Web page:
This is simultaneously promoted and subverted by the allocation of random genres by the competition - promoted because many of the genres are very familiar - subverted in so far that those teams given less familiar genres may have no existing knowledge to ape them and thus come up with their own interpretations OR teams may choose to go a non obvious route with the genres they have been allocated purposefully subverting it themselves.

Examples of this occurred in this years Auckland final, including teams which subverted the fact that some genres offered a choice of genre to the contestants by creating films which were a combination of both those genres.

People aping tropes in popular genre are always going to exceed those trying for something more wholly original for this reason - as people who don't regularly make narrative OR artistic stories are going to some extent copy what they know about existing genres/artistic forms and ideas in an attempt to learn how to make films, and the majority are going to be copying narrative forms because they are simply more familiar.

However increasingly I find the finals are filled with teams with more original ideas that are less tropes on other films, especially as over the years the repeat entry teams have built upon their ability to create V48HOURS films.

The only issue one may be wary of here is that some of the most successful teams who are repeat finalists by nature of working together across many years are building bodies of work that build upon the tropes of their own work.

That's a perception that is difficult to avoid in any collaborative art form I feel, because avoiding a level of similarity from prior works is often difficult for teams, comparable to the case of a single artist experimenting on their own.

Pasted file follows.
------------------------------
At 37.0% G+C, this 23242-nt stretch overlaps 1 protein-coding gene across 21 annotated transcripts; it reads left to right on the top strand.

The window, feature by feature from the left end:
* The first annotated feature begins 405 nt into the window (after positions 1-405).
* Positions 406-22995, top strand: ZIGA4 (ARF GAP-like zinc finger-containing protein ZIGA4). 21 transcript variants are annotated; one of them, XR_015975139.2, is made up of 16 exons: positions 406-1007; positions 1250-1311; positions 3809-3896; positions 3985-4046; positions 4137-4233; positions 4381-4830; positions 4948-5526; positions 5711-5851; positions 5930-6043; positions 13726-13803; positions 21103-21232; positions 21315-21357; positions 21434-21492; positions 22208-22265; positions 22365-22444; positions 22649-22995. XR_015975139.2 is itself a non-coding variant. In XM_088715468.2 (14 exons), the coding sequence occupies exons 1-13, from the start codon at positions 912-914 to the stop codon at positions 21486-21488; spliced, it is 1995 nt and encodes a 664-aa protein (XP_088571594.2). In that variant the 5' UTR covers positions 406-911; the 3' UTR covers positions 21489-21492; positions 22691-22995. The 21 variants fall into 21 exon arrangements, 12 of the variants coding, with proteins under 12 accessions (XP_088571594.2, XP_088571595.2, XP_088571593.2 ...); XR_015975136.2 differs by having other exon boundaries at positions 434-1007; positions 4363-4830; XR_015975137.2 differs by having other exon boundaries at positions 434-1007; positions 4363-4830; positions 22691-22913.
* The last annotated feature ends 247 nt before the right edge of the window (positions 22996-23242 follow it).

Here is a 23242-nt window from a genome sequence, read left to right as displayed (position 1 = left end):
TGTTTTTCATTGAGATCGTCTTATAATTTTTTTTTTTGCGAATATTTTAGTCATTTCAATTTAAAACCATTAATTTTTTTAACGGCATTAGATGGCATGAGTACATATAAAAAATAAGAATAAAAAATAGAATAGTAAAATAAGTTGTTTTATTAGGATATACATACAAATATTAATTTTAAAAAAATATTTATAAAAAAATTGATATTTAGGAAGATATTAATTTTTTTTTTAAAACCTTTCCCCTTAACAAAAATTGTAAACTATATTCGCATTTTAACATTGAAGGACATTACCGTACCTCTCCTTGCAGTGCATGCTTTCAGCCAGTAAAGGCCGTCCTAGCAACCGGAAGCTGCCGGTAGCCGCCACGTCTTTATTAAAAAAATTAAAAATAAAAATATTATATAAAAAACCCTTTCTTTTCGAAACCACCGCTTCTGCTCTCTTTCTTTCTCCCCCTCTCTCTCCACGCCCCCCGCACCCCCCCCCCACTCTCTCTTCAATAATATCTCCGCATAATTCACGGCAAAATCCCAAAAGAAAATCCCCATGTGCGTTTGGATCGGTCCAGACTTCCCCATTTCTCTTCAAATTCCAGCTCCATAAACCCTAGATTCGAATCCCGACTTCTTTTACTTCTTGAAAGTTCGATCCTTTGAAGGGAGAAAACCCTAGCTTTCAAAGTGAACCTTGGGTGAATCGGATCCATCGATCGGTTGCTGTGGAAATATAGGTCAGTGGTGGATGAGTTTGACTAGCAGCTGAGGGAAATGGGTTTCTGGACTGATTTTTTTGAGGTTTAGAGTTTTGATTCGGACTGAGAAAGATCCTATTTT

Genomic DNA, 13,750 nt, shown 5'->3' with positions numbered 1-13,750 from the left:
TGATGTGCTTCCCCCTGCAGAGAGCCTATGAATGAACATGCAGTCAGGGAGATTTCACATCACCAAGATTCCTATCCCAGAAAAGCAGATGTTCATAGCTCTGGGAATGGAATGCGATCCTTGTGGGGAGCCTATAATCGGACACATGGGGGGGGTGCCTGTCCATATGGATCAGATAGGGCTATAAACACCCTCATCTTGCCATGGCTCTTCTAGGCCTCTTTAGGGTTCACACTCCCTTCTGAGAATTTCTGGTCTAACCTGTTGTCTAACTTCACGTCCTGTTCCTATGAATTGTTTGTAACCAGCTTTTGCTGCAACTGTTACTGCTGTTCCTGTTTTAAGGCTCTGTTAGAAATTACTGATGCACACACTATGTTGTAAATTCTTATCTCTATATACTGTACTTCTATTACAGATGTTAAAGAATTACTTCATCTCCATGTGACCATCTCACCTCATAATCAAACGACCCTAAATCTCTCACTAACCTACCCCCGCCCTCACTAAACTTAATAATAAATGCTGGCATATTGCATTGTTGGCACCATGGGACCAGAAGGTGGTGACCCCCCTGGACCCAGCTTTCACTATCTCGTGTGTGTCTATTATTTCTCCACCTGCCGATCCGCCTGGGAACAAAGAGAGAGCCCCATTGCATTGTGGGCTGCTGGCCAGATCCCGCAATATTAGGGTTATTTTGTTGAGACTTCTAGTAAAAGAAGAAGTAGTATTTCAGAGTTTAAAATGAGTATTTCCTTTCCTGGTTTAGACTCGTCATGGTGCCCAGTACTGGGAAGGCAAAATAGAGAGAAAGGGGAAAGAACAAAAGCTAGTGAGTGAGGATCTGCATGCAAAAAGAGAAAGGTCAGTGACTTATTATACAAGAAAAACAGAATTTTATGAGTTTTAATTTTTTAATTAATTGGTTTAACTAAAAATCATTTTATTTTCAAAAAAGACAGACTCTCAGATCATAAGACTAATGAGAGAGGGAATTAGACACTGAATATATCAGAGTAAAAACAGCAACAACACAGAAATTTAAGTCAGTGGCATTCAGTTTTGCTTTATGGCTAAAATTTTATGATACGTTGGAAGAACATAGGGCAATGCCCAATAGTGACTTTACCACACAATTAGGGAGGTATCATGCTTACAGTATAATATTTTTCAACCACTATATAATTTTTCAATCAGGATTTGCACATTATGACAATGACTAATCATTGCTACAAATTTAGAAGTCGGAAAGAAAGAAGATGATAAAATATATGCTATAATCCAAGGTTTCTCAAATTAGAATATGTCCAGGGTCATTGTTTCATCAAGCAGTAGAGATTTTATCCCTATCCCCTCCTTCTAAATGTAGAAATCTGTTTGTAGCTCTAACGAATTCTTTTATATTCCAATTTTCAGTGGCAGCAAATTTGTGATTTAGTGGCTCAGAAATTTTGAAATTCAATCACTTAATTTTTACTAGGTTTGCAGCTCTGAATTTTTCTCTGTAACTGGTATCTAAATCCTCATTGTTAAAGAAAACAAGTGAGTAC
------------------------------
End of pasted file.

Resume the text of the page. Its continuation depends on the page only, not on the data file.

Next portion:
Instead a V48HOUR team as a collective group of people must convince themselves to try something dramatically different from what they have done in the past, which is unlikely to be desired by successful teams or even allowed simply due to group dynamics, as the nature of V48HOURS is such that the team itself is assembled before the idea is generated.

If you want a safer place in the forum to start a discussion about what is more artistic sincere or not, make a thread, call it "Films I find artistically sincere" and start from there and post links to the films you find suitable in the screening room.

If you openly discuss the examples you find to work as sincere artistic films you may encourage other like minded people to attempt similar films because they know there is an audience and place where they will get commentary/critique outside of the competition itself.

If you simply complain about the lack of exposure given to such films by the competition or worse, appear to slight films which you perceive to have a lack of sincerity as somehow lesser works than other films, you will likely continue to attract antagonistic responses because while the discussion of the value of artistically sincere films may be constructive, complaining about a lack of them really isn't, it's just complaining.